I am still haunted by Brandy Jensen’s observation from her 2020 advice column Ask A Fuck-Up: American culture has always been allergic to need. We despise it in ourselves and recoil from it in others. So, it’s not particularly surprising that your question is not “how do I find this vital thing my life is currently lacking” but “how do I learn to stop needing it?”

I wonder about how differently we might react to our February exhaustion if we saw our bodies as legitimate sources of information. When we say “why am I feeling this way?” it’s so often a condemnation — usually what we’re really saying is “I shouldn’t feel this way.” But what if that question was from a place of genuine curiosity? What if we we saw our bodies as an equal partner, with their own wisdom and insights? As a friend worth listening to?

Lately I’ve been referring to my relationship with my body as an “ecosystem.” In an ecosystem, it’s okay to need. Trees need to shed their leaves. Bears need to hibernate. Birds need to migrate. I no longer believe that my human body is the exception to these natural rules.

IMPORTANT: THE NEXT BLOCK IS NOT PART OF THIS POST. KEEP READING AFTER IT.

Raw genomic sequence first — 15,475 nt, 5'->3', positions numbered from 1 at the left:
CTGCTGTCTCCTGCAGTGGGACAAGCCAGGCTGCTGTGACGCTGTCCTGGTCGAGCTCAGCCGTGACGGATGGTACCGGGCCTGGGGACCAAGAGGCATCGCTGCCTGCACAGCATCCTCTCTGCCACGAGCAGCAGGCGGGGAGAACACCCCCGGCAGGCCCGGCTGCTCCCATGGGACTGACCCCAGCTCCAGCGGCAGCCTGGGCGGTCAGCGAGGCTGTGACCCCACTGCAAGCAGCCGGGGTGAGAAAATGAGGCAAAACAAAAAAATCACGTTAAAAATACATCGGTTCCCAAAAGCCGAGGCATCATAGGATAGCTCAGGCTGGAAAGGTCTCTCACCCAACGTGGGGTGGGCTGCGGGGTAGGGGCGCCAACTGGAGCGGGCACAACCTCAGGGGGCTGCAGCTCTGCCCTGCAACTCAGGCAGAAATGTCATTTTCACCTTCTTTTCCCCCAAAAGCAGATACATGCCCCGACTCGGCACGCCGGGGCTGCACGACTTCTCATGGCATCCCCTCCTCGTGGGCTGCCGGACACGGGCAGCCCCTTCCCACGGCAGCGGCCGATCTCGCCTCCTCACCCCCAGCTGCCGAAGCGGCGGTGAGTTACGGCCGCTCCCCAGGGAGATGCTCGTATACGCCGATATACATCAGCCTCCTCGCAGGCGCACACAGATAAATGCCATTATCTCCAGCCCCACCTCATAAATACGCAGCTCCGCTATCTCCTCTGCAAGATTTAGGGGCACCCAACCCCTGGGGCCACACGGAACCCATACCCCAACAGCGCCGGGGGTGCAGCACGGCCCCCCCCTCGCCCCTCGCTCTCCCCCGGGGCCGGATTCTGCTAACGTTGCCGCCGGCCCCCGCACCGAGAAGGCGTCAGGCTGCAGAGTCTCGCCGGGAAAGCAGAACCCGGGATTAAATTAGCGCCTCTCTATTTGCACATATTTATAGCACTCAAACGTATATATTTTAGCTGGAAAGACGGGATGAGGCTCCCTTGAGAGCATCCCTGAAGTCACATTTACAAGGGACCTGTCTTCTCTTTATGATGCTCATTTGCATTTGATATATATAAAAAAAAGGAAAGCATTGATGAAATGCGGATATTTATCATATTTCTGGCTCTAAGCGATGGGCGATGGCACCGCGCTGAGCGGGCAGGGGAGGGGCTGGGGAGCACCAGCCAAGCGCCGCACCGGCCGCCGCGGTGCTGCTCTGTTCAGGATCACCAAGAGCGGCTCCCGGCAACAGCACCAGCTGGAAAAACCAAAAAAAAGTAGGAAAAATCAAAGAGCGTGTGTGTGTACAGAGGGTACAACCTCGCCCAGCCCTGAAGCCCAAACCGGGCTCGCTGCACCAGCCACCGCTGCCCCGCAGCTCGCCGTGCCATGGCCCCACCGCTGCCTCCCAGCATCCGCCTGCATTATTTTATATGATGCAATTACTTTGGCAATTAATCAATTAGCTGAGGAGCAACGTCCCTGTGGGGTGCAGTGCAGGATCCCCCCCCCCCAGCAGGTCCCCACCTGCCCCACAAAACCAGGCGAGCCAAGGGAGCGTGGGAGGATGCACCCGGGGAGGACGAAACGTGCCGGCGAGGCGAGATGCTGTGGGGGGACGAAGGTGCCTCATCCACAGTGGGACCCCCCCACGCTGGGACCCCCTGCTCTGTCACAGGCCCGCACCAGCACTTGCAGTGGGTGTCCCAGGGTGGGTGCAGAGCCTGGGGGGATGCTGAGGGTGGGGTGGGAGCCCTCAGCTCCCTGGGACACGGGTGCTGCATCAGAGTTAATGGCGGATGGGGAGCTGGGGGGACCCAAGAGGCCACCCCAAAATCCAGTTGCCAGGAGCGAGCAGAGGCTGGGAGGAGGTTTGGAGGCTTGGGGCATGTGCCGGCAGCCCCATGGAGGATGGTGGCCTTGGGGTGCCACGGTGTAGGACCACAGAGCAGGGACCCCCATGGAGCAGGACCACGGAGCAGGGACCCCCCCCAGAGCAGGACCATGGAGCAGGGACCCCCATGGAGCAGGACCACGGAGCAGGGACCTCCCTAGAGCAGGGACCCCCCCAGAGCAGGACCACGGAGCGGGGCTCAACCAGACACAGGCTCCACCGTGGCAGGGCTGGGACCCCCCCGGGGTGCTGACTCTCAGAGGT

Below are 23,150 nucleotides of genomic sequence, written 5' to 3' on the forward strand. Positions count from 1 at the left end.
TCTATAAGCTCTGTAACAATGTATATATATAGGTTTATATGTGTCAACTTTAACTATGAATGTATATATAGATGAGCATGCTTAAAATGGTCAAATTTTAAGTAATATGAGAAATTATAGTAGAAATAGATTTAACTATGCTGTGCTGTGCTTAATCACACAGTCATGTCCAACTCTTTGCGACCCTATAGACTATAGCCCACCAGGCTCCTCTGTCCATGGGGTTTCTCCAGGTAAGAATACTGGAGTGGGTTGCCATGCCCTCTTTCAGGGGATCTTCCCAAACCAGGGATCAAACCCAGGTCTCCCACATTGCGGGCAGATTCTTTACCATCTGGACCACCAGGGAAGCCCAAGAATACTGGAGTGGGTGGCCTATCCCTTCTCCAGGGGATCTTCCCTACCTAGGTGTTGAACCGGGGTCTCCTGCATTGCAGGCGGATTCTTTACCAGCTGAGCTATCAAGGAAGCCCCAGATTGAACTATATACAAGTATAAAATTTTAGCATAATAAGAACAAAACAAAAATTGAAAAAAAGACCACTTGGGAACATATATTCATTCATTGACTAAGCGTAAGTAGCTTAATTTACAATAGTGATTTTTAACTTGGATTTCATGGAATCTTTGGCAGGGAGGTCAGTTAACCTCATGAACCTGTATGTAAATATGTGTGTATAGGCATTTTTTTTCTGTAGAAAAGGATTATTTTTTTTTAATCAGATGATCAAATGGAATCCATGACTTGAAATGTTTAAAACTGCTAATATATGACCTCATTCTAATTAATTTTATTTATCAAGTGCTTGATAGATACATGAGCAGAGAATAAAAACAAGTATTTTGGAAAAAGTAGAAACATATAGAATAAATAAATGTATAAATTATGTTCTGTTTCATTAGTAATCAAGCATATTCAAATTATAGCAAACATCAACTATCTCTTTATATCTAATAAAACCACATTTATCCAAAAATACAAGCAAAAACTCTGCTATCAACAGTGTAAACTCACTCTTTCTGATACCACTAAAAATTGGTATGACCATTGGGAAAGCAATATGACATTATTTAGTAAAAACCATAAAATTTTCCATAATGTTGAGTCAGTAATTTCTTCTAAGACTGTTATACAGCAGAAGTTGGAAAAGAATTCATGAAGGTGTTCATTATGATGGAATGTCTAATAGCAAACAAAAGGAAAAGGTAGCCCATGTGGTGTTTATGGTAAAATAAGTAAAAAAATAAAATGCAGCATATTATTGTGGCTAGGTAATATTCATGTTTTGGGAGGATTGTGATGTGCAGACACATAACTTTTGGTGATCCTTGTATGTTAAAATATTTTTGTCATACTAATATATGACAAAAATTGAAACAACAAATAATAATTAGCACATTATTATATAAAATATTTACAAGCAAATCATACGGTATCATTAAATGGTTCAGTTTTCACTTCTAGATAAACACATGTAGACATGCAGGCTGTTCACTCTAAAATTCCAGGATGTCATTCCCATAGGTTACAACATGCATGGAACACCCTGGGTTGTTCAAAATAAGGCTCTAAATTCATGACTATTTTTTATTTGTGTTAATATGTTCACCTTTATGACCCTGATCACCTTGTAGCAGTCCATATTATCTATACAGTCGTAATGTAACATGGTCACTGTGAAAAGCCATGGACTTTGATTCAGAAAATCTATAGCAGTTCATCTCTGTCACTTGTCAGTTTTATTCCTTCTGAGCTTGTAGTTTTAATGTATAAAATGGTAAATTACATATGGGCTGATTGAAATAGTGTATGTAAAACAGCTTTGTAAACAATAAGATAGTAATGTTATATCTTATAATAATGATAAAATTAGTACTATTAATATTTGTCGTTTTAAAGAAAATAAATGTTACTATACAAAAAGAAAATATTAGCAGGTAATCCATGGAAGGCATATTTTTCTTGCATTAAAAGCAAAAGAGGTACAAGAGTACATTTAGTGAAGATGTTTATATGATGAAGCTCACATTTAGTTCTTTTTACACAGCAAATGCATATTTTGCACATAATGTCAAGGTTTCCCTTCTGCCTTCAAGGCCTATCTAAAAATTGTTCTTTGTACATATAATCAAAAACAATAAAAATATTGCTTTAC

And if we can accept that, and meet those needs? Maybe February won’t be such a hard month for us.

Body Image Group: Befriending Your Body

Do you feel like your body is the enemy? Do you believe that “all bodies are good bodies”… except yours? When you look in the mirror, do you criticize yourself – and then you criticize yourself for criticizing yourself? 

Our relationship with our body is one of the longest-term relationships we’ll ever have. But, like all relationships, sometimes it takes work. If criticizing your body hasn’t gotten you the results you’re looking for, maybe it’s time to try something new.

Befriending your Body is a six-week, professionally-facilitated group where you will learn how to rewrite your body relationship story.

As a group we’ll explore what body image is, learn about where our body stories come from, and develop new techniques to help bring peace to your relationship with your body. 

If you are interested, just CLICK HERE or email Raquel@BirchStand.ca and a member of our team will connect with you for more information!

Facilitators: Lee Thomas (they/them) MSW RSW and Raquel Griffin (she/her) MSW RSW

Location: Video sessions through secure online platform

Cost: $90 per session (may be covered through insurance – check with your provider!)

Time: Tuesdays 7:00pm-8:30pm Atlantic time, Feb 27th until April 2nd

This group is open to participants aged 19+ and living in New Brunswick, Nova Scotia, or Ontario. All participants must agree to the Group Participation Agreement. Registration deadline is February 20th. 

CLICK HERE to let us know you’re interested!

Webinar: Befriending Your Body

Do you struggle with body image? Do you believe that “all bodies are good bodies”… except yours? Are you hard on yourself, and then hard on yourself for being hard on yourself?